Monday, June 27, 2011

The Archaeology of Getting Drunk

Smithsonian has a long feature on Patrick McGovern, the world's leading expert on the recreation of ancient alcoholic beverages. Among other accomplishments he helped the Dogfish Brewery recreate a drink from the 700 BC tomb of King Midas of Phrygia, which they sell as Midas Touch. The piece is fairly interesting, but I think this sort of talk is not quite right:
I keep telling people that beer is more important than armies when it comes to understanding people.
I agree with this in a limited sense. I have often remarked on the human obsession with drugging ourselves to change how it feels to be alive, and this is a very important fact about our species. As soon as people discovered how to make fermented drinks, this became a major part of their economies and their lives. McGovern likes to point out how prominently beer featured in many ancient labor contracts and the like:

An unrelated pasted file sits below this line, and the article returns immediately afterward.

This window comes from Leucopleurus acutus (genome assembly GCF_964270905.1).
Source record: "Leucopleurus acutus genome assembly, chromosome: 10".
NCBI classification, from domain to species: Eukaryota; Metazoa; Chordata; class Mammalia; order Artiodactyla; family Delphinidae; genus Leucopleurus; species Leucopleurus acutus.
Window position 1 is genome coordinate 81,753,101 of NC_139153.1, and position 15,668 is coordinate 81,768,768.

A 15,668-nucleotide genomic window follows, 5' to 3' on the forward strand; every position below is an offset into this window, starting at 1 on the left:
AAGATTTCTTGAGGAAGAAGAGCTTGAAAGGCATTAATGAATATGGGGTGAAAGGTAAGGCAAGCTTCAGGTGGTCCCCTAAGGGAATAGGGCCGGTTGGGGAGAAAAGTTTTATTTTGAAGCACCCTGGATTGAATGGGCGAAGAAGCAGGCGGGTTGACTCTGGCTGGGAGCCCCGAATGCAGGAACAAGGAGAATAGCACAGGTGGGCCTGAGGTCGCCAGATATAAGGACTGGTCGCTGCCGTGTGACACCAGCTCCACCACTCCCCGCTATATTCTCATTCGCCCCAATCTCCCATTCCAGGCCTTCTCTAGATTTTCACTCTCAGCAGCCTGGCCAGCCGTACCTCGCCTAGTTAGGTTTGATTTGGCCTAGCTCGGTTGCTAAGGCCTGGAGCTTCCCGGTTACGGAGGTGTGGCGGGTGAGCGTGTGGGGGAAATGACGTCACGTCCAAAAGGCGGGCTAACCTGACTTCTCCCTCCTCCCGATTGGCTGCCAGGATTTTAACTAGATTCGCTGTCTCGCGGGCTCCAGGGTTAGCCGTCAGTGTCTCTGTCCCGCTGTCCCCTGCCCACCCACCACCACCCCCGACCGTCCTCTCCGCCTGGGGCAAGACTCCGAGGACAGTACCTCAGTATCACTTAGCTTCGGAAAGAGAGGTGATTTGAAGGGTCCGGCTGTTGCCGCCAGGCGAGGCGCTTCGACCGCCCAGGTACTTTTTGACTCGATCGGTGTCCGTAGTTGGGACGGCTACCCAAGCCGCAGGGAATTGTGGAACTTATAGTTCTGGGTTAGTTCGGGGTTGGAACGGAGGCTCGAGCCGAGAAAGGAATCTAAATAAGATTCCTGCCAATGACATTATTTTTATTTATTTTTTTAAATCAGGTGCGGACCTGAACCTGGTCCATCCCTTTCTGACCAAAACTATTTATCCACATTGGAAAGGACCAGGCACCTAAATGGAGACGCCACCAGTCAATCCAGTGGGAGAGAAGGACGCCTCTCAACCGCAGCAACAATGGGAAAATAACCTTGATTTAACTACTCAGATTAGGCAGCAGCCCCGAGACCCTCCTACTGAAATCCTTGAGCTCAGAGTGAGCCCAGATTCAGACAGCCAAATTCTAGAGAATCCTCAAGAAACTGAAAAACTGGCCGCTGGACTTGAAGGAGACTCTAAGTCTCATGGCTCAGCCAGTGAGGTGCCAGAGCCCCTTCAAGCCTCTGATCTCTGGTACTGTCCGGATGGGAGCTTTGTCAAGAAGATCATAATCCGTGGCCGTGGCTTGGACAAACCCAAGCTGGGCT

For the pyramids, each worker got a daily ration of four to five liters. It was a source of nutrition, refreshment and reward for all the hard work. It was beer for pay. You would have had a rebellion on your hands if they’d run out. The pyramids might not have been built if there hadn’t been enough beer.
So, yes, what people drank is an important fact about them, as important as what they ate. You certainly cannot understand Middle Ages without noting how much people drank.

But I think the actual recreation of ancient beverages is a sideshow, more of a hobby than a way to further understand the past. I know that for some people being able to taste an ancient beer takes them back in time in a way that reading never will, so if that's your thing, go for it. I find, though, that all notions about how food and drink somehow express or define a civilization are wildly exaggerated. I don't believe that you can predict much about a civilization from knowing what they ate. I think the relationship between cuisine and anything else about a culture is pretty much random. Of course a culture must have reached a certain level of sophistication before it will have chefs experimenting on complex recipes, but what foods they choose to experiment on reflect geography and chance, not some essence of the culture. Is there some relationship between Italians' love of the good life, disdain for centralized government, and pasta eating? I doubt it. So when McGovern and other ancient beer enthusiasts discovery how the Phrygians or the Egyptians spiced their beer, I think that tells us quite specifically what sort of spices they liked in the beer.

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